... 46 Shipping 2 2010-10-01 2010-10-01 false Existing boilers, pressure vessels or piping systems. 50... ENGINEERING GENERAL PROVISIONS Application § 50.05-5 Existing boilers, pressure vessels or piping systems. (a) Whenever doubt exists as to the safety of an existing boiler, pressure vessel, or piping system, the marine...

  3. 46 CFR 167.25-1 - Boilers, pressure vessels, piping and appurtenances.

    Science.gov (United States)

    2010-10-01

    ... 46 Shipping 7 2010-10-01 2010-10-01 false Boilers, pressure vessels, piping and appurtenances. 167... SCHOOLS PUBLIC NAUTICAL SCHOOL SHIPS Marine Engineering § 167.25-1 Boilers, pressure vessels, piping and... the following standards for boilers, pressure vessels, piping and appurtenances: (1) Marine...

  4. 46 CFR 167.25-5 - Inspection of boilers, pressure vessels, piping and appurtenances.

    Science.gov (United States)

    2010-10-01

    ...) NAUTICAL SCHOOLS PUBLIC NAUTICAL SCHOOL SHIPS Marine Engineering § 167.25-5 Inspection of boilers, pressure vessels, piping and appurtenances. The inspection of boilers, pressure vessels, piping and appurtenances... 46 Shipping 7 2010-10-01 2010-10-01 false Inspection of boilers, pressure vessels, piping and...

  5. Heat insulation device for reactor pressure vessel in water

    International Nuclear Information System (INIS)

    Nakamura, Heiichiro; Tanaka, Yoshimi.

    1993-01-01

    Outer walls of a reactor pressure vessel are covered with water-tight walls made of metals. A heat insulation metal material is disposed between them. The water tight walls are joined by welding and flanges. A supply pipeline for filling gases and a discharge pipeline are in communication with the inside of the water tight walls. Further, a water detector is disposed in the midway of the gas discharge pipeline. With such a constitution, the following advantages can be attained. (1) Heat transfer from the reactor pressure vessel to water of a reactor container can be suppressed by filled gases and heat insulation metal material. (2) Since the pressure at the inside of the water tight walls can be equalized with the pressure of the inside of the reactor container, the thickness of the water-tight walls can be reduced. (3) Since intrusion of water to the inside of the walls due to rupture of the water tight walls is detected by the water detector, reactor scram can be conducted rapidly. (4) The sealing property of the flange joint portion is sufficient and detaching operation thereof is easy. (I.S.)

  6. An assessment of acoustic emission for nuclear pressure vessel monitoring

    International Nuclear Information System (INIS)

    Scruby, C.B.

    1983-01-01

    Recent research has greatly improved our understanding of the basic mechanisms of deformation and fracture that generate detectable acoustic emission signals in structural steels. A critical review of the application of acoustic emission (AE) to the fabrication, proof testing and in-service monitoring of nuclear pressure vessels is presented in the light of this improved understanding. The detectability of deformation and fracture processes in pressure vessel steels is discussed, and recommendations made for improving source location accuracy and the development of quantitative source assessment techniques. Published data suggest that AE can make an important contribution to fabrication monitoring, and to the detection of defects in lower toughness materials during vessel proof testing. In high toughness materials, however, the signals generated during ductile crack growth may frequently be too weak for reliable detection. The feasibility of AE for continuous monitoring has not yet been adequately demonstrated because of high background noise levels and uncertainty about AE signal strengths from the defect growth processes that occur in service. In-service leak detection by AE shows considerable promise. It is recommended that further tests are carried out with realistic defects, and under realistic conditions of loading (including thermal shock and fatigue) and of environment. (author)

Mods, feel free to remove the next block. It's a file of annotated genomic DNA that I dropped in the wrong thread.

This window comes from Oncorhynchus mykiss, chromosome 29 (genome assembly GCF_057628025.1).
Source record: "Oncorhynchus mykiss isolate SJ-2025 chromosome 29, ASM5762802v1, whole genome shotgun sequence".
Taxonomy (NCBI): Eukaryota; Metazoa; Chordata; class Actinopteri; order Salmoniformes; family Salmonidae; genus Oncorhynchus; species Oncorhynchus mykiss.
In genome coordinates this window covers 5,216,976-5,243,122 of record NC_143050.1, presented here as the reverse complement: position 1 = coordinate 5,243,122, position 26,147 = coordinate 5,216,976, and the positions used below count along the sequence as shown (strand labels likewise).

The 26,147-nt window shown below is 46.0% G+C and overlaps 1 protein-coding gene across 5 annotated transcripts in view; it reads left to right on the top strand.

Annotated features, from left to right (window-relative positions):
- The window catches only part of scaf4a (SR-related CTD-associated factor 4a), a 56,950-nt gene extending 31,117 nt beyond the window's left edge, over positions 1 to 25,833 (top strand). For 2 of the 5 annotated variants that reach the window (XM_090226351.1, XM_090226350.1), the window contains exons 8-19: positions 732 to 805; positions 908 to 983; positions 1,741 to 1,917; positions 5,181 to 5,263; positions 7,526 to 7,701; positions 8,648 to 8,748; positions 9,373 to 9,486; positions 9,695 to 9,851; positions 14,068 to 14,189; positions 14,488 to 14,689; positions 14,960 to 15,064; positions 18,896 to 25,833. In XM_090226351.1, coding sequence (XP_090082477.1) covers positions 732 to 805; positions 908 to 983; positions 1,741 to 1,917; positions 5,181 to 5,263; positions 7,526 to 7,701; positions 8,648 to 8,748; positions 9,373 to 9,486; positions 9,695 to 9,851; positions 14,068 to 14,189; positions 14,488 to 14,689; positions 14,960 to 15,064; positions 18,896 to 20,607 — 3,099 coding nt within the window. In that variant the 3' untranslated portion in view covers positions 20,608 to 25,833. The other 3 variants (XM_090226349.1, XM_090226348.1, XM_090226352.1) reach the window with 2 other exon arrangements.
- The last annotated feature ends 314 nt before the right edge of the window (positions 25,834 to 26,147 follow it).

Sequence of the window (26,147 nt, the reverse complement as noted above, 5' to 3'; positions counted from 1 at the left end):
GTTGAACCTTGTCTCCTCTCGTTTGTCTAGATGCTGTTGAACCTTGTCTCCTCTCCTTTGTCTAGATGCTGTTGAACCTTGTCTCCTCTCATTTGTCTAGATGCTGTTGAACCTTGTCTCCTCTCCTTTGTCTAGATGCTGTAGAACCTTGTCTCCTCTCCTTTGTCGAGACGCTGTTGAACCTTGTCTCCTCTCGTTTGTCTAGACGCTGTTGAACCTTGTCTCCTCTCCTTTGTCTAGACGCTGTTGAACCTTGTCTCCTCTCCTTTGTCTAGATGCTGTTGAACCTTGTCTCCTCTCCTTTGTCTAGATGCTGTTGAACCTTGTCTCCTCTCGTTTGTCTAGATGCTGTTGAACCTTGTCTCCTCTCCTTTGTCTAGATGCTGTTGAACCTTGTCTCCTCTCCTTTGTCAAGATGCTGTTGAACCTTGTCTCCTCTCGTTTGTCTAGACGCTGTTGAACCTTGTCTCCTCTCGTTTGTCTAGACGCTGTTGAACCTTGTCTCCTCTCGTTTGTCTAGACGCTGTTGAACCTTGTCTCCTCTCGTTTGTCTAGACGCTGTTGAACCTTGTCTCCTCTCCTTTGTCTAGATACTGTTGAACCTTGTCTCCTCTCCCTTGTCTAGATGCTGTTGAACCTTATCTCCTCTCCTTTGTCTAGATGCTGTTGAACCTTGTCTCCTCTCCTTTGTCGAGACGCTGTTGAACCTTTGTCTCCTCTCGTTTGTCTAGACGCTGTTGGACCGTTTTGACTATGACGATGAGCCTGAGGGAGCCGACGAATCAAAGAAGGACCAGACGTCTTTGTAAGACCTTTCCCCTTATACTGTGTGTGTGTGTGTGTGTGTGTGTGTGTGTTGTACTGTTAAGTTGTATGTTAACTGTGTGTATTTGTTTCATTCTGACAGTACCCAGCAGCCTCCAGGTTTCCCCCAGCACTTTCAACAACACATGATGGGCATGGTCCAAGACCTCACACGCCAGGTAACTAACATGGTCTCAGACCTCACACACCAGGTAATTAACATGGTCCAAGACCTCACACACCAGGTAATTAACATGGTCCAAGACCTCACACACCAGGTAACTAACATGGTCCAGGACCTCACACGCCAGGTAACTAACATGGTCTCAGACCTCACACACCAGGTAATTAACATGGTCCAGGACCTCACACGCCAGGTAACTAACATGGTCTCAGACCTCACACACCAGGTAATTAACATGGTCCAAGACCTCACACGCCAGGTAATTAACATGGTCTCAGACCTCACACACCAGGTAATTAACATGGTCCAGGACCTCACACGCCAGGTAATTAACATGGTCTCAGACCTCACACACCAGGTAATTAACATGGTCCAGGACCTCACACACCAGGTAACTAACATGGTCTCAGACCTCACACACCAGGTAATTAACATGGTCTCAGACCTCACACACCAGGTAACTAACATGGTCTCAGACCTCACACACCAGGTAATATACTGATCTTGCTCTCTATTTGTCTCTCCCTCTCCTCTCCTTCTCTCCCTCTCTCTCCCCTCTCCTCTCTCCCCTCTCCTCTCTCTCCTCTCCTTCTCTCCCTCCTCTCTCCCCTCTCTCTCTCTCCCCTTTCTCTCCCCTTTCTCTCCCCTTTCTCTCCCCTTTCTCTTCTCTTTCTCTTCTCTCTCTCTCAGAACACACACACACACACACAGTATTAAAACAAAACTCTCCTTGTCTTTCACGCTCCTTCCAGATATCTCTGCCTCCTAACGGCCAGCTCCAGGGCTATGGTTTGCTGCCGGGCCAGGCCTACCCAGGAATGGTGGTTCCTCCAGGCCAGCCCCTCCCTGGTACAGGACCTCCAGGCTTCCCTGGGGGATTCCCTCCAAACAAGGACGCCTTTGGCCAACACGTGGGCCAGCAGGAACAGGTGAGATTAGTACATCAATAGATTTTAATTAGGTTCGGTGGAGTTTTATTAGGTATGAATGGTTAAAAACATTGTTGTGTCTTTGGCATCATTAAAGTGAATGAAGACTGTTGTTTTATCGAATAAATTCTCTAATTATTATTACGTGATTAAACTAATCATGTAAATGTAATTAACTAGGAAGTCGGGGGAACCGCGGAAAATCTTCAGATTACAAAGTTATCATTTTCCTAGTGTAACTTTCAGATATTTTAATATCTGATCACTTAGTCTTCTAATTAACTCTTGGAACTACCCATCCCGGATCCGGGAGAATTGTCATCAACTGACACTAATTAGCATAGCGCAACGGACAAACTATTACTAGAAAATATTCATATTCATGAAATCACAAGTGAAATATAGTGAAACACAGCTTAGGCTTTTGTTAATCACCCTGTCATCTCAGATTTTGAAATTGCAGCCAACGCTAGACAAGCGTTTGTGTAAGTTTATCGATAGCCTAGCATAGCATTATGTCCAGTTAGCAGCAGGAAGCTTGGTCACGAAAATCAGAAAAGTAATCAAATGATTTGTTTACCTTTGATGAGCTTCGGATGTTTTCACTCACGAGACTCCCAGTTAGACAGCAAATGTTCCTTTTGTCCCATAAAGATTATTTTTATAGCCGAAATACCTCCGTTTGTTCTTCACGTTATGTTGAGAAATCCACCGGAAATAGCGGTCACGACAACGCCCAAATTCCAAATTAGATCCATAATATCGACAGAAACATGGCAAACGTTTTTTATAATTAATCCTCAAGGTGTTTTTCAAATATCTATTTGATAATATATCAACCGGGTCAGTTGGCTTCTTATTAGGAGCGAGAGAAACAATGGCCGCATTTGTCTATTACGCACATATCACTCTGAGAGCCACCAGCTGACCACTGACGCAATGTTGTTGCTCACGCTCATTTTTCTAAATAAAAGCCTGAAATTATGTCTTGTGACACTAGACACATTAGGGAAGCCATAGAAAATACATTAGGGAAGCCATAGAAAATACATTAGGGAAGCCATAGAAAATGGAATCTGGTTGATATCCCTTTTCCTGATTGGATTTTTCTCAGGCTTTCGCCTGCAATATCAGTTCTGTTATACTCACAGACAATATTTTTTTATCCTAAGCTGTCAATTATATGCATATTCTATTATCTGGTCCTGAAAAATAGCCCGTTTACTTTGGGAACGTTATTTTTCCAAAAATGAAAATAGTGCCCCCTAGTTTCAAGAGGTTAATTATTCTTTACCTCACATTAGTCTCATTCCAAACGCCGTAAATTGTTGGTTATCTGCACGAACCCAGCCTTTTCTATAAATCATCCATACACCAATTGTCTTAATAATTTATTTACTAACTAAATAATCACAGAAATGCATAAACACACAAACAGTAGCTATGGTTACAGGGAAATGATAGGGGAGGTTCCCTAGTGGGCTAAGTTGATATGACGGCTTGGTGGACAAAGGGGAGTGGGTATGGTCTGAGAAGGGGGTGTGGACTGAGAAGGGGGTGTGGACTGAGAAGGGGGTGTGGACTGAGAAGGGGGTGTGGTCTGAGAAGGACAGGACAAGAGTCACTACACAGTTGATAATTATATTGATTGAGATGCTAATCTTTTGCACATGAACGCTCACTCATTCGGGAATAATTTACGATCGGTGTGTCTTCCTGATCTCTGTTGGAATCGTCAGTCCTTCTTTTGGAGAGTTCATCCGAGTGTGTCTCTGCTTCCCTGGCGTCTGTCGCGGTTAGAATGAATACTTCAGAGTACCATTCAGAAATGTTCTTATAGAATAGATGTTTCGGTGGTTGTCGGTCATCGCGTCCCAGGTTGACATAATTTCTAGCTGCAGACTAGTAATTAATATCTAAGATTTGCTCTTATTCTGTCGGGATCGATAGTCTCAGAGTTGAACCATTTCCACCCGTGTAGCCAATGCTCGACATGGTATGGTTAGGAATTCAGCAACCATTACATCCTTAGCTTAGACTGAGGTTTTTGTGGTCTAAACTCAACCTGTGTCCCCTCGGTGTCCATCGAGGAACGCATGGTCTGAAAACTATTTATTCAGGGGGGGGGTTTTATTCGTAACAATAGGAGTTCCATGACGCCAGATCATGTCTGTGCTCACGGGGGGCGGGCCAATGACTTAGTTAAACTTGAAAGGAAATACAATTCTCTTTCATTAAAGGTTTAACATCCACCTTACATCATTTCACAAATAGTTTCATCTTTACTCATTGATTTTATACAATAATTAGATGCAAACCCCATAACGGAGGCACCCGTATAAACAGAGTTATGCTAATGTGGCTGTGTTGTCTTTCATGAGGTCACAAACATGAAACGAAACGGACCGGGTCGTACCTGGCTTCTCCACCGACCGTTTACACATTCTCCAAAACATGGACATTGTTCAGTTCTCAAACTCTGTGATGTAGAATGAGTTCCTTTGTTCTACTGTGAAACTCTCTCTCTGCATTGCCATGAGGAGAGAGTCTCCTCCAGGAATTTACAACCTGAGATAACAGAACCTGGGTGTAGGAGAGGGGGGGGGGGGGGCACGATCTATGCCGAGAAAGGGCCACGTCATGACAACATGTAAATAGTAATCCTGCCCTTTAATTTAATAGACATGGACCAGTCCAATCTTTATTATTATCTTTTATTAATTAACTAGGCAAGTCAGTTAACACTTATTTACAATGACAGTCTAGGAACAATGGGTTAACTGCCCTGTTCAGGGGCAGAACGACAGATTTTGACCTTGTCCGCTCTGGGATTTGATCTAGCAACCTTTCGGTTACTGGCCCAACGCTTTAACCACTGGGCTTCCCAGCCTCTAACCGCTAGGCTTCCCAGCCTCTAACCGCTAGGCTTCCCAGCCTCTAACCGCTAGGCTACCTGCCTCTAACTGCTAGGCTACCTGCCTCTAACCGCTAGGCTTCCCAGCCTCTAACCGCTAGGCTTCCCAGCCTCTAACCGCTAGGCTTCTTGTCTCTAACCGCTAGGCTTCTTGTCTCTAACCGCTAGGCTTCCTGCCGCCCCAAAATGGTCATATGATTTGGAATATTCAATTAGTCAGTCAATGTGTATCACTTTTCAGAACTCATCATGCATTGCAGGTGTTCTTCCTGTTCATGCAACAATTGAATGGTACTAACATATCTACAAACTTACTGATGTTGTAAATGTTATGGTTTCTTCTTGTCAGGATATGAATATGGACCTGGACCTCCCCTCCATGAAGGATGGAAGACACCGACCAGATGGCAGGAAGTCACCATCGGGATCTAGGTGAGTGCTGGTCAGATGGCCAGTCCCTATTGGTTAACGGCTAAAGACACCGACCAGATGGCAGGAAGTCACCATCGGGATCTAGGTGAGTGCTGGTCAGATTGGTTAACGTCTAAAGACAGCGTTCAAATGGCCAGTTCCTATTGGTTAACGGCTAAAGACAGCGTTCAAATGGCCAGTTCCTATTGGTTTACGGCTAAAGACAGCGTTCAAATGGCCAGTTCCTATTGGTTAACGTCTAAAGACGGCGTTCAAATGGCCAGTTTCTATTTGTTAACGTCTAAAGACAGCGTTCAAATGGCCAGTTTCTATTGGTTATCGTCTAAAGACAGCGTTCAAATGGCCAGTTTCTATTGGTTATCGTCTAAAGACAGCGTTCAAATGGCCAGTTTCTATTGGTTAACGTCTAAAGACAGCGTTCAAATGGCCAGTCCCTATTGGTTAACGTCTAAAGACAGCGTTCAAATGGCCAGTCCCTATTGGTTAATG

7. Flaw evaluation of pressure vessel in pressurized water reactor

    International Nuclear Information System (INIS)

    Park, Ki Sung; Kim, Min Geol; Jeon, Chae Hong; Rhim, Soon Hyung; Kim, Seung Tae

    1999-01-01

    Flaw evaluation should be performed to determine the acceptance of a surface or a subsurface flaw detected during the in-service inspection without any repair or replacement. In this paper, the evaluation methodology and procedure were established according to ASME code Sec. XI and the evaluation program was coded. Using this program, a field engineer who doesn't have enough knowledge on fracture mechanics may be able to perform prompt and accurate flaw evaluation on site and decide whether a detected flaw be allowable or not. Analysis results were compared with those obtained from Westinghouse program called KCAL and FCG. Both results made good agreement and accuracy of the program developed in this paper was verified.=20

  8. Pressurization of Containment Vessels from Plutonium Oxide Contents

    International Nuclear Information System (INIS)

    Hensel, S.

    2012-01-01

    Transportation and storage of plutonium oxide is typically done using a convenience container to hold the oxide powder which is then placed inside a containment vessel. Intermediate containers which act as uncredited confinement barriers may also be used. The containment vessel is subject to an internal pressure due to several sources including; (1) plutonium oxide provides a heat source which raises the temperature of the gas space, (2) helium generation due to alpha decay of the plutonium, (3) hydrogen generation due to radiolysis of the water which has been adsorbed onto the plutonium oxide, and (4) degradation of plastic bags which may be used to bag out the convenience can from a glove box. The contributions of these sources are evaluated in a reasonably conservative manner.